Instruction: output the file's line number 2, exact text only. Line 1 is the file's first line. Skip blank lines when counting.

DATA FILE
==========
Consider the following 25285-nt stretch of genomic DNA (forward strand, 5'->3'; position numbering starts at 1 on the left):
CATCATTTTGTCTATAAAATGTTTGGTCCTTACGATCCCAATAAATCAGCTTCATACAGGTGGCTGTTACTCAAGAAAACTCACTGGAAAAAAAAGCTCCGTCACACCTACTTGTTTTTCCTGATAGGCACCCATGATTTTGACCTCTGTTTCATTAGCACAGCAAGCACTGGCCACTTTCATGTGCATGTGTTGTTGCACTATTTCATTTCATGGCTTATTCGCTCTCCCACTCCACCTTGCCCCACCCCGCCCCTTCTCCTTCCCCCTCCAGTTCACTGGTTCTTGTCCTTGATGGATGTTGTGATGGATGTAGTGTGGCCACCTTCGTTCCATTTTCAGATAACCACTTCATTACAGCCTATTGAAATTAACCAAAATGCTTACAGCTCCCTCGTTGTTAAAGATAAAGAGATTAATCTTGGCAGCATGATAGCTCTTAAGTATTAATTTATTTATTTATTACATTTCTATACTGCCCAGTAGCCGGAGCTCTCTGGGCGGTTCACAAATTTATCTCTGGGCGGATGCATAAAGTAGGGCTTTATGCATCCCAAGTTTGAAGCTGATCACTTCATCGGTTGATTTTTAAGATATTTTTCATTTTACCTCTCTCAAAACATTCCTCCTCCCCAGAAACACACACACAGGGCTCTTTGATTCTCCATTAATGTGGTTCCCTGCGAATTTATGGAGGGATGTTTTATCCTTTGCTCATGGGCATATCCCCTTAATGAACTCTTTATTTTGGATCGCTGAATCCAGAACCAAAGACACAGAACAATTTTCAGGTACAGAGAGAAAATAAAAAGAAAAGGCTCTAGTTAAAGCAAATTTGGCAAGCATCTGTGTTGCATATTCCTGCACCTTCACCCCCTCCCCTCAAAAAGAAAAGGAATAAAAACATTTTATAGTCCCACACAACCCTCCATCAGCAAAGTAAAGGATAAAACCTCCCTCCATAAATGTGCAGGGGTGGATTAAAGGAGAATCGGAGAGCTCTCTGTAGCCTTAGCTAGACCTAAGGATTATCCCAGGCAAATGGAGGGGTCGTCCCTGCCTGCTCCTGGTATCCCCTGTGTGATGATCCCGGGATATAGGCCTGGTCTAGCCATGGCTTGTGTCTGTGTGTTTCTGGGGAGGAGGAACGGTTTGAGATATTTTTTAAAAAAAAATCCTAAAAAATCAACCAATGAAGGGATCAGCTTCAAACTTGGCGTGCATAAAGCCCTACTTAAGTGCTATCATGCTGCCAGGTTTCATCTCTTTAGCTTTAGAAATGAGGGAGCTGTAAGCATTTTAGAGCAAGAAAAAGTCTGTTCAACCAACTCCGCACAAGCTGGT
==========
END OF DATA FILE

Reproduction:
CATCATTTTGTCTATAAAATGTTTGGTCCTTACGATCCCAATAAATCAGCTTCATACAGGTGGCTGTTACTCAAGAAAACTCACTGGAAAAAAAAGCTCCGTCACACCTACTTGTTTTTCCTGATAGGCACCCATGATTTTGACCTCTGTTTCATTAGCACAGCAAGCACTGGCCACTTTCATGTGCATGTGTTGTTGCACTATTTCATTTCATGGCTTATTCGCTCTCCCACTCCACCTTGCCCCACCCCGCCCCTTCTCCTTCCCCCTCCAGTTCACTGGTTCTTGTCCTTGATGGATGTTGTGATGGATGTAGTGTGGCCACCTTCGTTCCATTTTCAGATAACCACTTCATTACAGCCTATTGAAATTAACCAAAATGCTTACAGCTCCCTCGTTGTTAAAGATAAAGAGATTAATCTTGGCAGCATGATAGCTCTTAAGTATTAATTTATTTATTTATTACATTTCTATACTGCCCAGTAGCCGGAGCTCTCTGGGCGGTTCACAAATTTATCTCTGGGCGGATGCATAAAGTAGGGCTTTATGCATCCCAAGTTTGAAGCTGATCACTTCATCGGTTGATTTTTAAGATATTTTTCATTTTACCTCTCTCAAAACATTCCTCCTCCCCAGAAACACACACACAGGGCTCTTTGATTCTCCATTAATGTGGTTCCCTGCGAATTTATGGAGGGATGTTTTATCCTTTGCTCATGGGCATATCCCCTTAATGAACTCTTTATTTTGGATCGCTGAATCCAGAACCAAAGACACAGAACAATTTTCAGGTACAGAGAGAAAATAAAAAGAAAAGGCTCTAGTTAAAGCAAATTTGGCAAGCATCTGTGTTGCATATTCCTGCACCTTCACCCCCTCCCCTCAAAAAGAAAAGGAATAAAAACATTTTATAGTCCCACACAACCCTCCATCAGCAAAGTAAAGGATAAAACCTCCCTCCATAAATGTGCAGGGGTGGATTAAAGGAGAATCGGAGAGCTCTCTGTAGCCTTAGCTAGACCTAAGGATTATCCCAGGCAAATGGAGGGGTCGTCCCTGCCTGCTCCTGGTATCCCCTGTGTGATGATCCCGGGATATAGGCCTGGTCTAGCCATGGCTTGTGTCTGTGTGTTTCTGGGGAGGAGGAACGGTTTGAGATATTTTTTAAAAAAAAATCCTAAAAAATCAACCAATGAAGGGATCAGCTTCAAACTTGGCGTGCATAAAGCCCTACTTAAGTGCTATCATGCTGCCAGGTTTCATCTCTTTAGCTTTAGAAATGAGGGAGCTGTAAGCATTTTAGAGCAAGAAAAAGTCTGTTCAACCAACTCCGCACAAGCTGGT